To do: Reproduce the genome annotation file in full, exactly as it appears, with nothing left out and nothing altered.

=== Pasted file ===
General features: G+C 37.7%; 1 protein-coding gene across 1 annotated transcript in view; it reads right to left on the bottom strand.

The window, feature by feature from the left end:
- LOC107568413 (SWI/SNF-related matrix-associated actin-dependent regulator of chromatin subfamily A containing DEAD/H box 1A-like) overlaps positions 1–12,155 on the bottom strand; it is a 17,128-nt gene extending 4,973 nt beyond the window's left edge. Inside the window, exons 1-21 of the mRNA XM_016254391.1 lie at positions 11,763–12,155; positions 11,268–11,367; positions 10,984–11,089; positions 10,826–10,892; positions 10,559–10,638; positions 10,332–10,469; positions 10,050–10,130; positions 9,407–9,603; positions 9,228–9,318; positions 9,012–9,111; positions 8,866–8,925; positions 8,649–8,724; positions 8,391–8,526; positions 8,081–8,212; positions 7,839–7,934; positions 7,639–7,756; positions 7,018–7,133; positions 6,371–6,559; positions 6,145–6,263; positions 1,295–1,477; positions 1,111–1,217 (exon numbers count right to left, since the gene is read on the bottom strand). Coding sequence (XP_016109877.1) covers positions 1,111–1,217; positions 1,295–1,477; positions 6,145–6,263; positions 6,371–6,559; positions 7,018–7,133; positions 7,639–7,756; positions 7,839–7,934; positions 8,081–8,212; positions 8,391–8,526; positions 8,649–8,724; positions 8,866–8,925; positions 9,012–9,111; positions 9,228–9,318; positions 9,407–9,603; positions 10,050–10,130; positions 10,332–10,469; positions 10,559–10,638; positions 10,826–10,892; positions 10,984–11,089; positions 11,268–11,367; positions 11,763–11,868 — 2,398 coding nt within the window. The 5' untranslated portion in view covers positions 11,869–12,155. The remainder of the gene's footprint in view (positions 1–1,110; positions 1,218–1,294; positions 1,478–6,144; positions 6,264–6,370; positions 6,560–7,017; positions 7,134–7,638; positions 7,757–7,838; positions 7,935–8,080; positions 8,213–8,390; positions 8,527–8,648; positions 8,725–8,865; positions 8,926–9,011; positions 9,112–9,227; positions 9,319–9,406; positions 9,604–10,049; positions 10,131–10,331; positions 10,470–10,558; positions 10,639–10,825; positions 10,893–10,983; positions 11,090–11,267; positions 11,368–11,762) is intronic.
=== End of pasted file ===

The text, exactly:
General features: G+C 37.7%; 1 protein-coding gene across 1 annotated transcript in view; it reads right to left on the bottom strand.

The window, feature by feature from the left end:
- LOC107568413 (SWI/SNF-related matrix-associated actin-dependent regulator of chromatin subfamily A containing DEAD/H box 1A-like) overlaps positions 1–12,155 on the bottom strand; it is a 17,128-nt gene extending 4,973 nt beyond the window's left edge. Inside the window, exons 1-21 of the mRNA XM_016254391.1 lie at positions 11,763–12,155; positions 11,268–11,367; positions 10,984–11,089; positions 10,826–10,892; positions 10,559–10,638; positions 10,332–10,469; positions 10,050–10,130; positions 9,407–9,603; positions 9,228–9,318; positions 9,012–9,111; positions 8,866–8,925; positions 8,649–8,724; positions 8,391–8,526; positions 8,081–8,212; positions 7,839–7,934; positions 7,639–7,756; positions 7,018–7,133; positions 6,371–6,559; positions 6,145–6,263; positions 1,295–1,477; positions 1,111–1,217 (exon numbers count right to left, since the gene is read on the bottom strand). Coding sequence (XP_016109877.1) covers positions 1,111–1,217; positions 1,295–1,477; positions 6,145–6,263; positions 6,371–6,559; positions 7,018–7,133; positions 7,639–7,756; positions 7,839–7,934; positions 8,081–8,212; positions 8,391–8,526; positions 8,649–8,724; positions 8,866–8,925; positions 9,012–9,111; positions 9,228–9,318; positions 9,407–9,603; positions 10,050–10,130; positions 10,332–10,469; positions 10,559–10,638; positions 10,826–10,892; positions 10,984–11,089; positions 11,268–11,367; positions 11,763–11,868 — 2,398 coding nt within the window. The 5' untranslated portion in view covers positions 11,869–12,155. The remainder of the gene's footprint in view (positions 1–1,110; positions 1,218–1,294; positions 1,478–6,144; positions 6,264–6,370; positions 6,560–7,017; positions 7,134–7,638; positions 7,757–7,838; positions 7,935–8,080; positions 8,213–8,390; positions 8,527–8,648; positions 8,725–8,865; positions 8,926–9,011; positions 9,112–9,227; positions 9,319–9,406; positions 9,604–10,049; positions 10,131–10,331; positions 10,470–10,558; positions 10,639–10,825; positions 10,893–10,983; positions 11,090–11,267; positions 11,368–11,762) is intronic.